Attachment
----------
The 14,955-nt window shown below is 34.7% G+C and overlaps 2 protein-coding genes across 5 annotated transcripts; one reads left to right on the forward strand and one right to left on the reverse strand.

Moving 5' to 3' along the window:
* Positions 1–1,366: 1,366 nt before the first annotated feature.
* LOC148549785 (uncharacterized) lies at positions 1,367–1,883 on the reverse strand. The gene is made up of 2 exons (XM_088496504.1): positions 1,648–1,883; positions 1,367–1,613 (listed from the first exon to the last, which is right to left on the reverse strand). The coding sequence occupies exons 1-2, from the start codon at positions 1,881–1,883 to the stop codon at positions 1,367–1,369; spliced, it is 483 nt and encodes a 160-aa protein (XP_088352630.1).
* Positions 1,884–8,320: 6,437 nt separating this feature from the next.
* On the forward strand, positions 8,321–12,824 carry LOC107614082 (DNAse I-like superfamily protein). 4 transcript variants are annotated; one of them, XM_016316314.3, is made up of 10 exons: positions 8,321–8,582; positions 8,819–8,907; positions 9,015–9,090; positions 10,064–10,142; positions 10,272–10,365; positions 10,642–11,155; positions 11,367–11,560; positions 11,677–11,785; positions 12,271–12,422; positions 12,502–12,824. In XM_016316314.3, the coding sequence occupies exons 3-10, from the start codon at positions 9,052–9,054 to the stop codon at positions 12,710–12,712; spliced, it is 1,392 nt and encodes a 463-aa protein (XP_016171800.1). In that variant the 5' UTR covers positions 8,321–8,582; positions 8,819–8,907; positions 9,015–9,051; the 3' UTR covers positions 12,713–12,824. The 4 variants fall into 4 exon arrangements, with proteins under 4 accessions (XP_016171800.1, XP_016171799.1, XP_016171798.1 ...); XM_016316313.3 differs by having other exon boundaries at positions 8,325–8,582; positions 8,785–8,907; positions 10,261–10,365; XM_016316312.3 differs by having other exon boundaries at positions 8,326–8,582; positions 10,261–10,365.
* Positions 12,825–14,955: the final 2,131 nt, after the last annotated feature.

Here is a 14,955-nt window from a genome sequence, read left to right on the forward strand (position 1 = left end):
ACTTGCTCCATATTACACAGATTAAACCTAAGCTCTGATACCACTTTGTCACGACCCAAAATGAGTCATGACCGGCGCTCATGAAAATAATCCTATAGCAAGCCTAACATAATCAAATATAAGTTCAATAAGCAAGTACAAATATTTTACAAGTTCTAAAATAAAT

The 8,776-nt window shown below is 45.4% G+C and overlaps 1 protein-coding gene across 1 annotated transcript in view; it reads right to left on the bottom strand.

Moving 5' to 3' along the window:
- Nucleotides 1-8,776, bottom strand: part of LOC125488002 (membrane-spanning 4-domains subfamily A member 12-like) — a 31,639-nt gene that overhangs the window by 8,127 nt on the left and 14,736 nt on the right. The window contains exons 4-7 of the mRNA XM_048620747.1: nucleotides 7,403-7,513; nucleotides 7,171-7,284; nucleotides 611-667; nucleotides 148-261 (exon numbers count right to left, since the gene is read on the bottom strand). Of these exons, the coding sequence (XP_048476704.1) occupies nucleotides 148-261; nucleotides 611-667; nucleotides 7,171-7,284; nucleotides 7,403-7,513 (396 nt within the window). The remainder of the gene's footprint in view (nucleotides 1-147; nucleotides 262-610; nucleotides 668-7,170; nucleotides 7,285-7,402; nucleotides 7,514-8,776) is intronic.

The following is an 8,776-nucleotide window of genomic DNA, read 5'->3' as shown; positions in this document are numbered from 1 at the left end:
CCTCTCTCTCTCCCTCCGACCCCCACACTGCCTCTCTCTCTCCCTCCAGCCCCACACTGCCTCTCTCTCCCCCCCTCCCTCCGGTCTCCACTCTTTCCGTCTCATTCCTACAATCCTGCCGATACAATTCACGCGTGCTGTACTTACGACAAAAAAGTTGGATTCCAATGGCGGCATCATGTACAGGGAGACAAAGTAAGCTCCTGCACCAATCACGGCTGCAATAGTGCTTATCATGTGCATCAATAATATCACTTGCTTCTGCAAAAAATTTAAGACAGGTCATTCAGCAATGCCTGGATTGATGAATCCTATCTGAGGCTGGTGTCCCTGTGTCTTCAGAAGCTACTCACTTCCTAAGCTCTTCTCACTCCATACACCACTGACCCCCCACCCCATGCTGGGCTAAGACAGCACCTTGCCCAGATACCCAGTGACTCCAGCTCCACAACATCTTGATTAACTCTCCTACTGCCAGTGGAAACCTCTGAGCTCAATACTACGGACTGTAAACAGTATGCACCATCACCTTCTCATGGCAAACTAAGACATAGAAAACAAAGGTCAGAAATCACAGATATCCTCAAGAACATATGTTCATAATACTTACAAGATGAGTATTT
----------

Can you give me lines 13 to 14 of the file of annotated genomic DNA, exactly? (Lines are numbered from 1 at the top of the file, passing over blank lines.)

The following is an 8,776-nucleotide window of genomic DNA, read 5'->3' as shown; positions in this document are numbered from 1 at the left end:
CCTCTCTCTCTCCCTCCGACCCCCACACTGCCTCTCTCTCTCCCTCCAGCCCCACACTGCCTCTCTCTCCCCCCCTCCCTCCGGTCTCCACTCTTTCCGTCTCATTCCTACAATCCTGCCGATACAATTCACGCGTGCTGTACTTACGACAAAAAAGTTGGATTCCAATGGCGGCATCATGTACAGGGAGACAAAGTAAGCTCCTGCACCAATCACGGCTGCAATAGTGCTTATCATGTGCATCAATAATATCACTTGCTTCTGCAAAAAATTTAAGACAGGTCATTCAGCAATGCCTGGATTGATGAATCCTATCTGAGGCTGGTGTCCCTGTGTCTTCAGAAGCTACTCACTTCCTAAGCTCTTCTCACTCCATACACCACTGACCCCCCACCCCATGCTGGGCTAAGACAGCACCTTGCCCAGATACCCAGTGACTCCAGCTCCACAACATCTTGATTAACTCTCCTACTGCCAGTGGAAACCTCTGAGCTCAATACTACGGACTGTAAACAGTATGCACCATCACCTTCTCATGGCAAACTAAGACATAGAAAACAAAGGTCAGAAATCACAGATATCCTCAAGAACATATGTTCATAATACTTACAAGATGAGTATTT